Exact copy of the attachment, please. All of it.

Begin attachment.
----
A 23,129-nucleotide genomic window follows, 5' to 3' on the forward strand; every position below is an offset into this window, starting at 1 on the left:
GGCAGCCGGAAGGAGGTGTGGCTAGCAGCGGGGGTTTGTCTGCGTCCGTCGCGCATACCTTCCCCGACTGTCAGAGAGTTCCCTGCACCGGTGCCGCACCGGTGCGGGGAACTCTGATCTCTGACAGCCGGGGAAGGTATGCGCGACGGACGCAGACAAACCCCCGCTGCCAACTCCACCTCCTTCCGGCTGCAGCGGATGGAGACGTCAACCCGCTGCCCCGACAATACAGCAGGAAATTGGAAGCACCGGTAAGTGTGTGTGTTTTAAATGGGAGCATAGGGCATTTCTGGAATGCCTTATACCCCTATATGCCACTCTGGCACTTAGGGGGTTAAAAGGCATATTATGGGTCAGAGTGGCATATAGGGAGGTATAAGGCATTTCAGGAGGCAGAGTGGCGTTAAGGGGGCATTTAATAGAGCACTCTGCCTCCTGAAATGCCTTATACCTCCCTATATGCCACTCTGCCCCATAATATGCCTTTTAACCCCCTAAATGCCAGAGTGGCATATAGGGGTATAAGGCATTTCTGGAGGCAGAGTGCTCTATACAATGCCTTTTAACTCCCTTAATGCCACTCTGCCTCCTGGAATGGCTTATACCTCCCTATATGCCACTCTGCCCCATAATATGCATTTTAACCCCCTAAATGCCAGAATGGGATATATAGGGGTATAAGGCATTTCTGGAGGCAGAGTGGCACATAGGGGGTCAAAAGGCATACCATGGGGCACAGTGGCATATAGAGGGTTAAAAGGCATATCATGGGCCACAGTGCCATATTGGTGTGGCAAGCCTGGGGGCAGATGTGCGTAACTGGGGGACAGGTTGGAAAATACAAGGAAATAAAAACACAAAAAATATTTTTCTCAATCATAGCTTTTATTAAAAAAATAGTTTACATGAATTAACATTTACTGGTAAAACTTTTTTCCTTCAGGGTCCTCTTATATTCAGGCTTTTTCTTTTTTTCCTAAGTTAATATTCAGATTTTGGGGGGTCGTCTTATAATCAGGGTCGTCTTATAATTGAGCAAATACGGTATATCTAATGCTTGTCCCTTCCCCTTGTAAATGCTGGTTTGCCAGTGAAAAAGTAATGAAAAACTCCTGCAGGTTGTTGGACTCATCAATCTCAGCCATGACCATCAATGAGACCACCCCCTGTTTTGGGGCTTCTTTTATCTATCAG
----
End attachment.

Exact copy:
A 23,129-nucleotide genomic window follows, 5' to 3' on the forward strand; every position below is an offset into this window, starting at 1 on the left:
GGCAGCCGGAAGGAGGTGTGGCTAGCAGCGGGGGTTTGTCTGCGTCCGTCGCGCATACCTTCCCCGACTGTCAGAGAGTTCCCTGCACCGGTGCCGCACCGGTGCGGGGAACTCTGATCTCTGACAGCCGGGGAAGGTATGCGCGACGGACGCAGACAAACCCCCGCTGCCAACTCCACCTCCTTCCGGCTGCAGCGGATGGAGACGTCAACCCGCTGCCCCGACAATACAGCAGGAAATTGGAAGCACCGGTAAGTGTGTGTGTTTTAAATGGGAGCATAGGGCATTTCTGGAATGCCTTATACCCCTATATGCCACTCTGGCACTTAGGGGGTTAAAAGGCATATTATGGGTCAGAGTGGCATATAGGGAGGTATAAGGCATTTCAGGAGGCAGAGTGGCGTTAAGGGGGCATTTAATAGAGCACTCTGCCTCCTGAAATGCCTTATACCTCCCTATATGCCACTCTGCCCCATAATATGCCTTTTAACCCCCTAAATGCCAGAGTGGCATATAGGGGTATAAGGCATTTCTGGAGGCAGAGTGCTCTATACAATGCCTTTTAACTCCCTTAATGCCACTCTGCCTCCTGGAATGGCTTATACCTCCCTATATGCCACTCTGCCCCATAATATGCATTTTAACCCCCTAAATGCCAGAATGGGATATATAGGGGTATAAGGCATTTCTGGAGGCAGAGTGGCACATAGGGGGTCAAAAGGCATACCATGGGGCACAGTGGCATATAGAGGGTTAAAAGGCATATCATGGGCCACAGTGCCATATTGGTGTGGCAAGCCTGGGGGCAGATGTGCGTAACTGGGGGACAGGTTGGAAAATACAAGGAAATAAAAACACAAAAAATATTTTTCTCAATCATAGCTTTTATTAAAAAAATAGTTTACATGAATTAACATTTACTGGTAAAACTTTTTTCCTTCAGGGTCCTCTTATATTCAGGCTTTTTCTTTTTTTCCTAAGTTAATATTCAGATTTTGGGGGGTCGTCTTATAATCAGGGTCGTCTTATAATTGAGCAAATACGGTATATCTAATGCTTGTCCCTTCCCCTTGTAAATGCTGGTTTGCCAGTGAAAAAGTAATGAAAAACTCCTGCAGGTTGTTGGACTCATCAATCTCAGCCATGACCATCAATGAGACCACCCCCTGTTTTGGGGCTTCTTTTATCTATCAG